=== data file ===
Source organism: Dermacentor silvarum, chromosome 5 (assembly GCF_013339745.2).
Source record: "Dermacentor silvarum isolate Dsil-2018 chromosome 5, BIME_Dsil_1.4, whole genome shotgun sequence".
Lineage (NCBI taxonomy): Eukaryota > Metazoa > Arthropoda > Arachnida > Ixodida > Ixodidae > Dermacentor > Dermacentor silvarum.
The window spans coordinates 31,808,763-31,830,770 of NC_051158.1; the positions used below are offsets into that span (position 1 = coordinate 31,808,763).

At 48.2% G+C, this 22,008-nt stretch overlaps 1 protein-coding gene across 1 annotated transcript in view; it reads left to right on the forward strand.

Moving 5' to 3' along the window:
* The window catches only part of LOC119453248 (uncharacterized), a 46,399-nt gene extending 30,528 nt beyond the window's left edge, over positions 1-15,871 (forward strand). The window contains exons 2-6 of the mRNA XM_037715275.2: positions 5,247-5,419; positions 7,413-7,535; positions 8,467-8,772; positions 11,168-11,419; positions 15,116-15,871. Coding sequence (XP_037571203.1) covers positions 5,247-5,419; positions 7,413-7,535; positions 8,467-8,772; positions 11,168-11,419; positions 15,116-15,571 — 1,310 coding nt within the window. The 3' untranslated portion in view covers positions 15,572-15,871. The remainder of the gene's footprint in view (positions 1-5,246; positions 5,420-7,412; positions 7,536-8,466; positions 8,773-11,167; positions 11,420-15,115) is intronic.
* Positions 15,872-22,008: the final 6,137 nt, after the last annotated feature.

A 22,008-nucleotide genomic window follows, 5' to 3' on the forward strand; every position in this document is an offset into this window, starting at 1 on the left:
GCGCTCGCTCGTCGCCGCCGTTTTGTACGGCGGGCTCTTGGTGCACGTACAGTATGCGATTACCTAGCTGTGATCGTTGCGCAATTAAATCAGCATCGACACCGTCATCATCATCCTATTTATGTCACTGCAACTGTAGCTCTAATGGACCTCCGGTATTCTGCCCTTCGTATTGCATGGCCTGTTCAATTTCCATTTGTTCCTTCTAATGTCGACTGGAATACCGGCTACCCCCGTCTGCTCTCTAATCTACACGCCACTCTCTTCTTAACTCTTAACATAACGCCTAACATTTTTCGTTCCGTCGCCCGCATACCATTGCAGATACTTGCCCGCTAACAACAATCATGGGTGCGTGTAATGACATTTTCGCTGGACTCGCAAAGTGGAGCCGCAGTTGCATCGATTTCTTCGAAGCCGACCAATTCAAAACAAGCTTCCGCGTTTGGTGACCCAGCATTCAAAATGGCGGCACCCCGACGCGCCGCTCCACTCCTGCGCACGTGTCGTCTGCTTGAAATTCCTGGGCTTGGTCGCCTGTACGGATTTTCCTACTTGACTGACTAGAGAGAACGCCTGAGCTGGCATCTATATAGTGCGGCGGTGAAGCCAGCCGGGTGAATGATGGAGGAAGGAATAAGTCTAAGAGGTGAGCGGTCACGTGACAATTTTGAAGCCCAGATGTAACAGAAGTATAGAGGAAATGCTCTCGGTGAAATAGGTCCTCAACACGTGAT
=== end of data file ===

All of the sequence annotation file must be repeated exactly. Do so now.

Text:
Source organism: Dermacentor silvarum, chromosome 5 (assembly GCF_013339745.2).
Source record: "Dermacentor silvarum isolate Dsil-2018 chromosome 5, BIME_Dsil_1.4, whole genome shotgun sequence".
Lineage (NCBI taxonomy): Eukaryota > Metazoa > Arthropoda > Arachnida > Ixodida > Ixodidae > Dermacentor > Dermacentor silvarum.
The window spans coordinates 31,808,763-31,830,770 of NC_051158.1; the positions used below are offsets into that span (position 1 = coordinate 31,808,763).

At 48.2% G+C, this 22,008-nt stretch overlaps 1 protein-coding gene across 1 annotated transcript in view; it reads left to right on the forward strand.

Moving 5' to 3' along the window:
* The window catches only part of LOC119453248 (uncharacterized), a 46,399-nt gene extending 30,528 nt beyond the window's left edge, over positions 1-15,871 (forward strand). The window contains exons 2-6 of the mRNA XM_037715275.2: positions 5,247-5,419; positions 7,413-7,535; positions 8,467-8,772; positions 11,168-11,419; positions 15,116-15,871. Coding sequence (XP_037571203.1) covers positions 5,247-5,419; positions 7,413-7,535; positions 8,467-8,772; positions 11,168-11,419; positions 15,116-15,571 — 1,310 coding nt within the window. The 3' untranslated portion in view covers positions 15,572-15,871. The remainder of the gene's footprint in view (positions 1-5,246; positions 5,420-7,412; positions 7,536-8,466; positions 8,773-11,167; positions 11,420-15,115) is intronic.
* Positions 15,872-22,008: the final 6,137 nt, after the last annotated feature.

A 22,008-nucleotide genomic window follows, 5' to 3' on the forward strand; every position in this document is an offset into this window, starting at 1 on the left:
GCGCTCGCTCGTCGCCGCCGTTTTGTACGGCGGGCTCTTGGTGCACGTACAGTATGCGATTACCTAGCTGTGATCGTTGCGCAATTAAATCAGCATCGACACCGTCATCATCATCCTATTTATGTCACTGCAACTGTAGCTCTAATGGACCTCCGGTATTCTGCCCTTCGTATTGCATGGCCTGTTCAATTTCCATTTGTTCCTTCTAATGTCGACTGGAATACCGGCTACCCCCGTCTGCTCTCTAATCTACACGCCACTCTCTTCTTAACTCTTAACATAACGCCTAACATTTTTCGTTCCGTCGCCCGCATACCATTGCAGATACTTGCCCGCTAACAACAATCATGGGTGCGTGTAATGACATTTTCGCTGGACTCGCAAAGTGGAGCCGCAGTTGCATCGATTTCTTCGAAGCCGACCAATTCAAAACAAGCTTCCGCGTTTGGTGACCCAGCATTCAAAATGGCGGCACCCCGACGCGCCGCTCCACTCCTGCGCACGTGTCGTCTGCTTGAAATTCCTGGGCTTGGTCGCCTGTACGGATTTTCCTACTTGACTGACTAGAGAGAACGCCTGAGCTGGCATCTATATAGTGCGGCGGTGAAGCCAGCCGGGTGAATGATGGAGGAAGGAATAAGTCTAAGAGGTGAGCGGTCACGTGACAATTTTGAAGCCCAGATGTAACAGAAGTATAGAGGAAATGCTCTCGGTGAAATAGGTCCTCAACACGTGAT